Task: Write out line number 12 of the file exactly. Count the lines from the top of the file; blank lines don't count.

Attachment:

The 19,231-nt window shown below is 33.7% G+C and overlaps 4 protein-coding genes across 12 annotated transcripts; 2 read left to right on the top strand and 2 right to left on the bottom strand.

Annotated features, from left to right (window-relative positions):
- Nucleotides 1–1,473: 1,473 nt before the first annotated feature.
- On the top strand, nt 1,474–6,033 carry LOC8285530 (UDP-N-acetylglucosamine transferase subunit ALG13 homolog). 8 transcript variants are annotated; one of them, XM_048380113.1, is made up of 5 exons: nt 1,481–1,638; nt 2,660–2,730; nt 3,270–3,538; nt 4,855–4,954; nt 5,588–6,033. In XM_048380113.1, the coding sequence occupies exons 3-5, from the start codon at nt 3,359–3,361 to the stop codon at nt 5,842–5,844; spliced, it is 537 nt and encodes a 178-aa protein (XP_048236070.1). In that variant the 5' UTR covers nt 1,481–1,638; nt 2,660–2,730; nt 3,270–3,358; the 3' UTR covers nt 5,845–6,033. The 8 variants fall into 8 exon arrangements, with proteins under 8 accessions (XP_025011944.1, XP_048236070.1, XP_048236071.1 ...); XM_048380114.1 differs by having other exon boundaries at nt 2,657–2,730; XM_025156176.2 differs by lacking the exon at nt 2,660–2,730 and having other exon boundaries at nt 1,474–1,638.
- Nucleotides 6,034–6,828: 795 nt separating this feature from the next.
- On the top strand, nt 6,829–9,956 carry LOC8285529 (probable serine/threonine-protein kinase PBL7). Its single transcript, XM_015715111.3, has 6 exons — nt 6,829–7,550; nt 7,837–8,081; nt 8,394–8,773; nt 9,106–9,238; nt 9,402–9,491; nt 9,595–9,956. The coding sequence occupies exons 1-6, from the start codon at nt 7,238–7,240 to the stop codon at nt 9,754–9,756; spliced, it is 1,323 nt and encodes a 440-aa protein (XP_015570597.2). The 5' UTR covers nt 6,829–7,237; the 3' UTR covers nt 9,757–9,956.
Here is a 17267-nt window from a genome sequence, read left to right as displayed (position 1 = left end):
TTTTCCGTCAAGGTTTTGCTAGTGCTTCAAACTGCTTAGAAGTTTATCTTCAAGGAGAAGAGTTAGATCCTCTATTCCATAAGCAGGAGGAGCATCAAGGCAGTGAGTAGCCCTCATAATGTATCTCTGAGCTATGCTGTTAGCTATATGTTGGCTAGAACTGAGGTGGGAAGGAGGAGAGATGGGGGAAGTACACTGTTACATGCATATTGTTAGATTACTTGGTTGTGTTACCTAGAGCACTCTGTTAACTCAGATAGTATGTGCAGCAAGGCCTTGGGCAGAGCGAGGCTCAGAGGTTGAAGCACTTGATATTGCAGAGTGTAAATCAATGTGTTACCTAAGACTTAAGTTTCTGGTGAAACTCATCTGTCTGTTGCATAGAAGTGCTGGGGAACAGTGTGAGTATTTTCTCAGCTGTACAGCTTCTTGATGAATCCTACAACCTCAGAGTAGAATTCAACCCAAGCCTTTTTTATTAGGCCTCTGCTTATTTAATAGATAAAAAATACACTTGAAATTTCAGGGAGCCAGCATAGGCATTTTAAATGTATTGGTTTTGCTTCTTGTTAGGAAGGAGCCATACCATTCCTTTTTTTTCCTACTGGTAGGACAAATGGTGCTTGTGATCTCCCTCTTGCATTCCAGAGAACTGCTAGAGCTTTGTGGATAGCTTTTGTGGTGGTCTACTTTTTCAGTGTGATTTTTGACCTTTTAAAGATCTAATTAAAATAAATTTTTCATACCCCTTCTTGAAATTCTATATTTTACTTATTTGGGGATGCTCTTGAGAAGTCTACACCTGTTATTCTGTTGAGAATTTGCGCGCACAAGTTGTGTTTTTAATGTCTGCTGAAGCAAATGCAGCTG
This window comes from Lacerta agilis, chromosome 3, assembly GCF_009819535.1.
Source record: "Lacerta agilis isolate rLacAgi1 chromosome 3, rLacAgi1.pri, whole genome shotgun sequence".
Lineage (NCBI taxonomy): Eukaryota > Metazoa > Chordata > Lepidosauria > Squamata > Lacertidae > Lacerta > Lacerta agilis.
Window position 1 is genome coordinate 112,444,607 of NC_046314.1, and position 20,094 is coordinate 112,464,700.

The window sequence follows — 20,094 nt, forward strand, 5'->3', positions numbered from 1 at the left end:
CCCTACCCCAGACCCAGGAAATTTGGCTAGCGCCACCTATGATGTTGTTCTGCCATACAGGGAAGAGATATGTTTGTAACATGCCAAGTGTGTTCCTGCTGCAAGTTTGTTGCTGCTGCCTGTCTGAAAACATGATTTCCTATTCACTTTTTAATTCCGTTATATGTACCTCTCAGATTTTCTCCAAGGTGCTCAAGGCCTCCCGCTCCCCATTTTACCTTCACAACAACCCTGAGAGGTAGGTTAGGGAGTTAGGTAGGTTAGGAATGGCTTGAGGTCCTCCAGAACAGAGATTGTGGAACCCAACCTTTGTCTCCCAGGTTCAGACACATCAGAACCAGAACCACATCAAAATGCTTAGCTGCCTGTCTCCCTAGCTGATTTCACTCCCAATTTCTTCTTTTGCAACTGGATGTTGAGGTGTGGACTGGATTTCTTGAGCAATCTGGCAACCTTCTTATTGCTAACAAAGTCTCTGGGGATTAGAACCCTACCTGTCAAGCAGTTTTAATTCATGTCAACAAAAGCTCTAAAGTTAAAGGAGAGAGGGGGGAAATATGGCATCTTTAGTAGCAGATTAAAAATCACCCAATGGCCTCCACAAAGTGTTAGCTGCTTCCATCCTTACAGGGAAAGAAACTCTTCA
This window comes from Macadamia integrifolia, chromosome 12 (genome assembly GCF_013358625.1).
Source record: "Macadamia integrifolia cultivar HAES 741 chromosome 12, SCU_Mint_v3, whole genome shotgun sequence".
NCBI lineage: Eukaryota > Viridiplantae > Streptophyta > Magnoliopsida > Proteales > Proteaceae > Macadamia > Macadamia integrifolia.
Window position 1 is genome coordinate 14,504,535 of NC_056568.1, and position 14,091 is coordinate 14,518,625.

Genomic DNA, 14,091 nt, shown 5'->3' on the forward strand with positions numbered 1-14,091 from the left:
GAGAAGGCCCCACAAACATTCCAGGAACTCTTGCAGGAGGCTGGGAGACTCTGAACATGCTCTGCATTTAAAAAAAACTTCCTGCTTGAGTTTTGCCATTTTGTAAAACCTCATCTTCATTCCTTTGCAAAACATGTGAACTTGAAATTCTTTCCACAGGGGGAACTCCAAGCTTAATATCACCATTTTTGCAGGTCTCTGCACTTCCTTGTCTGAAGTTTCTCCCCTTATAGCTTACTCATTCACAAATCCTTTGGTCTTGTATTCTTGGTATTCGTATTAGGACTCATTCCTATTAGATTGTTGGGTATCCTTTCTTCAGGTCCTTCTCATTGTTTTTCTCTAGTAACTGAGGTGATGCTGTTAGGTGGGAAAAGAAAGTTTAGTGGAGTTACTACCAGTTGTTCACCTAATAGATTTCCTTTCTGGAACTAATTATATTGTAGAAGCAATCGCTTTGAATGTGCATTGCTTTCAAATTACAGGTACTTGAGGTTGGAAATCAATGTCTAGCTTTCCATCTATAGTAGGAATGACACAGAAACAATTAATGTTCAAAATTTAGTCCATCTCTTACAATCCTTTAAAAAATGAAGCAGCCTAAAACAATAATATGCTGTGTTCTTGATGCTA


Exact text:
Window position 1 is genome coordinate 112,444,607 of NC_046314.1, and position 20,094 is coordinate 112,464,700.